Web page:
Gale Burket promoted to v.p. global business development at Key Equipment Finance, Superior, Colorado. He joined the firm July, 1998, rising to regional leasing manager-Unisys Leasing. In November, 2005, v.p. business development; regional leasing manager, Leasetec (1992-1998); account executive, zone sales manager, branch sales manager, Burroughs Corporation/Unisys Corporation (1977-1992). Education: Minnesota State University, Moorhead Marketing, Business Admin (1973 – 1977). Activities and Societies: Intramural Football, Basketball, Softball.
Stephen Carr hired as director of sales, Sprocket. Previously he was sr. vice president, Patriot Consulting (2007-2013); national director of sales, Marlin Leasing (October, 2004-June, 2007); director sales & operations, Electric Mobility (October, 2002-October, 2004); mid-west director of sales, Micro Warehouse (January, 1994-March, 2002). Education: Kean University (1987 – 1991).
Brian DePonte promoted to senior vice president, innovative markets, Key Equipment Finance, Superior, Colorado. He joined the firm in 2011. Previously he was v.p., sales, Municipal Services Group (January, 1996-July, 2011); sales, Columbine Systems (1992-1995); sales/auditing, Transamerica Commercial Finance (1990-1992). Education: Texas Tech University BA, Management, Finance (1981 – 1989), Dean's List - Academic Excellence. Education self-financed.
Gene DiStefano promoted to healthcare program manager, CIT Vendor Finance, Jacksonville, Florida. He joined CIT August, 2012. Prior he was healthcare financial services sales executive, Karl Storz Endoscopy America (KSEA) (January, 2010-April, 20120; healthcare finance manager, Olympus America (July, 2007-January, 2010); healthcare finance specialist middle ticket, Phillips Medical Capital (PMC) (2004-2008); program manager, healthcare, De Lage Landen (1999-2004); major account executive vendor financial services (1995-1999); credit analyst, Checkpoint Systems (1993-1995).Education: Widener University, BA (1993).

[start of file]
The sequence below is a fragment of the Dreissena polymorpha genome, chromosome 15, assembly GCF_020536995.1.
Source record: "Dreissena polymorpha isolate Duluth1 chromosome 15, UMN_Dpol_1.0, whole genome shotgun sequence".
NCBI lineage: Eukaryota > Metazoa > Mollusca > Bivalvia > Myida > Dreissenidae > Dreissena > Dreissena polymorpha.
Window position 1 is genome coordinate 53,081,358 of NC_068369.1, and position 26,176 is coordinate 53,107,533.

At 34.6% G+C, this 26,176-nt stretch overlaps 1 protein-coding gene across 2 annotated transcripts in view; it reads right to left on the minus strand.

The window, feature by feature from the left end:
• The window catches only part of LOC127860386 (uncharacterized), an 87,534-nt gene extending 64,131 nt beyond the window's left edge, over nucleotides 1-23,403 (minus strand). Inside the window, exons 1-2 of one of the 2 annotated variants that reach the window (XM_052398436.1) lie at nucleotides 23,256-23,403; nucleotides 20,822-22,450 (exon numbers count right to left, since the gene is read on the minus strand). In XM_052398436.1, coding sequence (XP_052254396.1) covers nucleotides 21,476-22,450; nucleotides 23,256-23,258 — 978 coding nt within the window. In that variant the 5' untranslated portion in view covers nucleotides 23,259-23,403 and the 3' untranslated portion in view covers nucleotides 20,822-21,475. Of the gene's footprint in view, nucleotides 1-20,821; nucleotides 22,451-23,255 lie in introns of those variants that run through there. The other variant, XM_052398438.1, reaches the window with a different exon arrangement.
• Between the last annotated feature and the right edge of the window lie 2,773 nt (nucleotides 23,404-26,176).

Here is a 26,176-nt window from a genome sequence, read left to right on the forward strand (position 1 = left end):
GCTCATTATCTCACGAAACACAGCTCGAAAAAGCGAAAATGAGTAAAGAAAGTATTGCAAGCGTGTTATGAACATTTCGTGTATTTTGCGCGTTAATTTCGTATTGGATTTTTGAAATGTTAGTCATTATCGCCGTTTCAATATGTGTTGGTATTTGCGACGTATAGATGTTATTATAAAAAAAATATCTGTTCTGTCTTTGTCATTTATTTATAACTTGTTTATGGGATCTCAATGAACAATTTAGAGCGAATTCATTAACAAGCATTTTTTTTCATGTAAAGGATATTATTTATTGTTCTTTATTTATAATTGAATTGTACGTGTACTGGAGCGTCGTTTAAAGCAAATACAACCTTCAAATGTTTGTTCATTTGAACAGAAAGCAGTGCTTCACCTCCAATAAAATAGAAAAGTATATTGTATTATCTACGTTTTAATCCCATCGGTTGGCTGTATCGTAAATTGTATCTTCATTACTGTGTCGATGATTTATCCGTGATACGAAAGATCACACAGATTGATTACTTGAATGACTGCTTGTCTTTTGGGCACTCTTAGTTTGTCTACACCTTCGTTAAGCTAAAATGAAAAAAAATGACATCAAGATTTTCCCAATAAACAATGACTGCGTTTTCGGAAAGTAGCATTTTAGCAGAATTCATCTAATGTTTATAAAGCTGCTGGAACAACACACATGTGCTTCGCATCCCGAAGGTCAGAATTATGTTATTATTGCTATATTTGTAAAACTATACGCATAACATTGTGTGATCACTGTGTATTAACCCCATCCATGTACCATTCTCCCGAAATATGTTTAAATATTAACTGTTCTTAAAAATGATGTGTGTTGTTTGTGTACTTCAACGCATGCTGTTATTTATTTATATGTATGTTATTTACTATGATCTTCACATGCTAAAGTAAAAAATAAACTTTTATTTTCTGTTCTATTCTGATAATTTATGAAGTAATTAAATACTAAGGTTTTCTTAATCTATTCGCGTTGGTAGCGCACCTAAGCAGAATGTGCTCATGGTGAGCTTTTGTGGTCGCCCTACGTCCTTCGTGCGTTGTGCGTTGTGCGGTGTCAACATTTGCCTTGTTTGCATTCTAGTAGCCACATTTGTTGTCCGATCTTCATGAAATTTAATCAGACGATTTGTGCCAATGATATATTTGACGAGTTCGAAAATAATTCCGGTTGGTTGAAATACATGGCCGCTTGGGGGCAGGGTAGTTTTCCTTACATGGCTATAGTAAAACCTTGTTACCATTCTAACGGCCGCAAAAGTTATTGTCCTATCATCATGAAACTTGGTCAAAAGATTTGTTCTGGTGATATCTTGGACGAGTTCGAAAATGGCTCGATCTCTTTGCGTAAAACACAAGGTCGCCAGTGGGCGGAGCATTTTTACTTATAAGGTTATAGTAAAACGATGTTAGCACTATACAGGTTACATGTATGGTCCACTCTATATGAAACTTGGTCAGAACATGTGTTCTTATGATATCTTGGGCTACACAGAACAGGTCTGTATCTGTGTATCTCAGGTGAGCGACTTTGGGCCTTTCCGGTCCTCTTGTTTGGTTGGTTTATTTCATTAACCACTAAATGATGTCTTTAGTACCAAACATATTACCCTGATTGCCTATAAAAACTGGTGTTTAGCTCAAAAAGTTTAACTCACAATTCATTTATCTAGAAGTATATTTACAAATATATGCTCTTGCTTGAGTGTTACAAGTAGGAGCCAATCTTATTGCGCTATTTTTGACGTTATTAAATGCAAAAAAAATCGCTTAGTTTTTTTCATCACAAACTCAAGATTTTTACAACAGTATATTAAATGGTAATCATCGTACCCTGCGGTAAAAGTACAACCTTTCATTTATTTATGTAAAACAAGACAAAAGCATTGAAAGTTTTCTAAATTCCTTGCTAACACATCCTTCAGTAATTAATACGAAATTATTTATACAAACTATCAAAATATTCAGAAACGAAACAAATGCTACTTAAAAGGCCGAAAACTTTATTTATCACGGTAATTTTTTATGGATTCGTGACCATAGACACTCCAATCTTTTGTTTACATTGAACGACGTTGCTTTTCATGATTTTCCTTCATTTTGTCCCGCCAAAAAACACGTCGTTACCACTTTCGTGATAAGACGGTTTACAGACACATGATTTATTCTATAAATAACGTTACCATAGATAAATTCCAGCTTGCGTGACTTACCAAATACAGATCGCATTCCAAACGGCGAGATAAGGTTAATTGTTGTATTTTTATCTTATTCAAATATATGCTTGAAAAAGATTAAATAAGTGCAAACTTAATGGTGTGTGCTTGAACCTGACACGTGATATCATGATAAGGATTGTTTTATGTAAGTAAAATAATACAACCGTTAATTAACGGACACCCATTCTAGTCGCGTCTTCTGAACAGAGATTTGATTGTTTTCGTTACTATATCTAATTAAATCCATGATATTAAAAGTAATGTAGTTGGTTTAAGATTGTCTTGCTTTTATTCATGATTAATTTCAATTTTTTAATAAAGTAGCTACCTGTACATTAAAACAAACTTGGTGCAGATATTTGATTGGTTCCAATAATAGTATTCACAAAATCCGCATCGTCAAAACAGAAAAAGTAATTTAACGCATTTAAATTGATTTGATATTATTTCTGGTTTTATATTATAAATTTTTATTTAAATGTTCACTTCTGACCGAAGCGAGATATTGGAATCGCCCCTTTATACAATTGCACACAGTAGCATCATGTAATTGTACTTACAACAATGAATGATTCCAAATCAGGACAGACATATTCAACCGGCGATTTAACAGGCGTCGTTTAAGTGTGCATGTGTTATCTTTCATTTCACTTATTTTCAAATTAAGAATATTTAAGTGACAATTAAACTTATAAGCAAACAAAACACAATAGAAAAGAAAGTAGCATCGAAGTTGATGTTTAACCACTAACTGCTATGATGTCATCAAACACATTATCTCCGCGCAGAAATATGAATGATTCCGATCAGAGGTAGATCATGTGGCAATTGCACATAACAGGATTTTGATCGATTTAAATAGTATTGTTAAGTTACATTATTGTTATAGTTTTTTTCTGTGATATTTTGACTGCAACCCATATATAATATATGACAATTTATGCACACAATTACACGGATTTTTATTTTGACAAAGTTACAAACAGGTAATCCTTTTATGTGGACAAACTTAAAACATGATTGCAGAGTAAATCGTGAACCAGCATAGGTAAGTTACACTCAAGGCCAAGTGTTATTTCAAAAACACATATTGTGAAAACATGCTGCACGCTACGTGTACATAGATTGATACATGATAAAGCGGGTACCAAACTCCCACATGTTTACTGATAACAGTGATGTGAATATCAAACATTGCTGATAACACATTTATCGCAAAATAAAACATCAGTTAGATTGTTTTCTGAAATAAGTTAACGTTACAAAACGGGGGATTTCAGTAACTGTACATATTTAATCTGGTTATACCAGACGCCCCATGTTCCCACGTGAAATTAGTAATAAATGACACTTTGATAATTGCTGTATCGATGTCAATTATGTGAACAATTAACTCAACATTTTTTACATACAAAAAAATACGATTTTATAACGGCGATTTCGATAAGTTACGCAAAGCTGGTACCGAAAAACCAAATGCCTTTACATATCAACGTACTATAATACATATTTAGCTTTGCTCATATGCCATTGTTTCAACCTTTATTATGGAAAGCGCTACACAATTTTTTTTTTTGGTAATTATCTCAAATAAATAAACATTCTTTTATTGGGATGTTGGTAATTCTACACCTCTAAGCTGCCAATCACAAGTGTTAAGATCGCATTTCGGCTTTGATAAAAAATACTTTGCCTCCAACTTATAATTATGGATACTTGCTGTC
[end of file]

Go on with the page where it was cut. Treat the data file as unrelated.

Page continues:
Noiel Fontaine promoted to Eastern regional vice-president at CoBank, Enfield, Connecticut. He joined the firm June, 2011, now managing a team of six relationship managers. Previously he was president, Security Equipment Leasing (October, 2003-August, 2006); national sales manager, Micro Financial (October, 2001-September,2003); vice president eastern regional sales manager (July, 1995-September, 2001); vice president vendor programs, Heller Financial (December, 1992-July, 1995). Education: Babson College - Franklin W. Olin Graduate School of Business, MBA (1990–1992); Springfield College BS, Business Mgmt. & Psychology (1984–1988), Activities and Societies: Deans list Captain Lacrosse Team 1988, Four year letter winner; Longmeadow High School (1979–1983), 1983 Massachusetts Lacrosse state championship team; ELFA Lease training; Harvard Business School.